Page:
What You Gain and What You Lose in COVID-19: Perception of Medical Students on their Education

Lucas Albuquerque Chinelatto Thamara Rodrigues da Costa Vitor Macedo Brito Medeiros Gustavo Henrique Pereira Boog Flávio Carneiro Hojaij Patricia Zen Tempski Milton de Arruda Martins About the authors


The confirmation of a pandemic by the World Health Organization on March 11, 2020 proved that the SARS-CoV-2 virus would become a worldwide health issue (11. World Health Organization. Coronavirus Disease 2019 (COVID-19) Situation Report - 51. 2020. Available from: https://www.who.int/docs/default-source/coronaviruse/situation-reports/20200311-sitrep-51-covid-19.pdf?sfvrsn=1ba62e57_10
). The Brazilian situation was no different from other countries: there was pressure on the health system and health workers. According to an article published by former Brazilian Health Ministry members, the country has been preparing itself for the COVID-19 disease since January 10, 2020 (22. Croda J, Oliveira WK, Frutuoso RL, Mandetta LH, Baia-da-Silva DC, Brito-Sousa JD, et al. COVID-19 in Brazil: advantages of a socialized unified health system and preparation to contain cases. Rev Soc Bras Med Trop. 2020;53:e20200167. https://doi.org/10.1590/0037-8682-0167-2020.
), and in many cities and states, isolation protocols have been set up (33. Governo de SP prorroga quarentena até 31 de maio para evitar colapso na Saúde | Governo do Estado de São Paulo. 2020. https://www.saopaulo.sp.gov.br/ultimas-noticias/governo-sp-anuncia-prorrogacao-quarentena-31-de-maio/ [Accessed May 22nd, 2020]
). Even so, the number of cases and deaths keep rising in the country, counting 514,849 official cases and 29,314 deaths on June 1, 2020 (44. Coronavírus Brasil. 2020. Available from: https://covid.saude.gov.br/. 2020. [Accessed June 1st, 2020]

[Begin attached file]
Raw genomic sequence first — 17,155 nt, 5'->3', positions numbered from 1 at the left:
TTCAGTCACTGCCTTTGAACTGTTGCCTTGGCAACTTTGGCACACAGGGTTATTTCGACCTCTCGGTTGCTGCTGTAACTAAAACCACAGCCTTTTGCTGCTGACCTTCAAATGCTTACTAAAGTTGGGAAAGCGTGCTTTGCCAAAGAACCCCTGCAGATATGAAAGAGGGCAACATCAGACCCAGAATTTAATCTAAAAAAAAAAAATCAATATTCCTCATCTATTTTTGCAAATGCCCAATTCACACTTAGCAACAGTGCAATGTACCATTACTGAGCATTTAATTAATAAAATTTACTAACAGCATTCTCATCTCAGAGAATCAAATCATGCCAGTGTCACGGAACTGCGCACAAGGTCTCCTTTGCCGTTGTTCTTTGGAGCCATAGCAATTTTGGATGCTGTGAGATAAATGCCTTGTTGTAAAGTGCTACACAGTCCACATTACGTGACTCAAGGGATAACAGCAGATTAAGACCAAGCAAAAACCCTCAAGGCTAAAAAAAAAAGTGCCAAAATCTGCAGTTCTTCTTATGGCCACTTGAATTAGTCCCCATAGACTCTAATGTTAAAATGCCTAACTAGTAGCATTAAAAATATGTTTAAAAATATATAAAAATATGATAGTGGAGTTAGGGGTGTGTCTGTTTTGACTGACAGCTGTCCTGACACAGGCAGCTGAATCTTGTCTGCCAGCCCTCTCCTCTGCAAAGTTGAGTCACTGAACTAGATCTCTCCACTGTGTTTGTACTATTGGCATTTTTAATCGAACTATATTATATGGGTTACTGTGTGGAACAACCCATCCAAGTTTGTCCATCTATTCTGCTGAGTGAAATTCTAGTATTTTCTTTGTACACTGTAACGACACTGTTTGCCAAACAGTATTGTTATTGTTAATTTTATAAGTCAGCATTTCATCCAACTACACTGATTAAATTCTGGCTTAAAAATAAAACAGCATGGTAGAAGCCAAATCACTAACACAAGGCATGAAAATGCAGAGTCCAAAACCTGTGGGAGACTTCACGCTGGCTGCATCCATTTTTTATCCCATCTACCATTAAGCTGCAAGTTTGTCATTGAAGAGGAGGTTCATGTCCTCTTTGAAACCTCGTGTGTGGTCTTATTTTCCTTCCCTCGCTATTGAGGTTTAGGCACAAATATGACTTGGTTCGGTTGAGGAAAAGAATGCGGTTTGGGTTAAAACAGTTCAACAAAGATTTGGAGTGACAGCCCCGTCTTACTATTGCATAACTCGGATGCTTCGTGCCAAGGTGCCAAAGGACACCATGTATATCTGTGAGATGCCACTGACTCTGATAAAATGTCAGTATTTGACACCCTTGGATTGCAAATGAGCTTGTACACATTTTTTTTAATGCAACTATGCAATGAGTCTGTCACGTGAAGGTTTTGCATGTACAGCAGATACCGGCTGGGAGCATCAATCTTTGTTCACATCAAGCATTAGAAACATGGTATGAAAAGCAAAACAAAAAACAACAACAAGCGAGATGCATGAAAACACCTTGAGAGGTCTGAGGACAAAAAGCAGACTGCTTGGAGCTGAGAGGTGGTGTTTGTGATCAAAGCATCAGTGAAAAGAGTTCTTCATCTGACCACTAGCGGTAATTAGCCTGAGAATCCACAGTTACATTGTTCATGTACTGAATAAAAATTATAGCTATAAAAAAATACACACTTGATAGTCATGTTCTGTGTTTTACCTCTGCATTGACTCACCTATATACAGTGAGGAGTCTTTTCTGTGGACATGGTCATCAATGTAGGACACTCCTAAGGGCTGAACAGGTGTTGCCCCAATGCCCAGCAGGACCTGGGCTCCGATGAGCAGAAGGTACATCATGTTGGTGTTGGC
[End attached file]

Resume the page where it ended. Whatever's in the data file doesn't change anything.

Many adaptations are being made in the way society works. Medical training had to be adapted in this context. In many schools, the internship was interrupted while other educational activities were adapted to virtual learning environments, with the introduction of web-based activities and new teaching technologies (55. Rasmussen S, Sperling P, Poulsen MS, Emmersen J, Andersen S. Medical students for health-care staff shortages during the COVID-19 pandemic. Lancet. 2020;395(10234):e79-e80. https://doi.org/10.1016/S0140-6736(20)30923-5
,66. Weiner S. No classrooms, no clinics: Medical education during a pandemic. 2020. Available from: https://www.aamc.org/news-insights/no-classrooms-no-clinics-medical-education-during-pandemic. Published April 15th, 2020. [Accessed May 2nd, 2020]
). These resources, despite being already present in many schools, became the only way of teaching due to isolation protocols demanding many adaptations (77. Rose S. Medical Student Education in the Time of COVID-19. JAMA. 2020. https://doi.org/10.1001/jama.2020.5227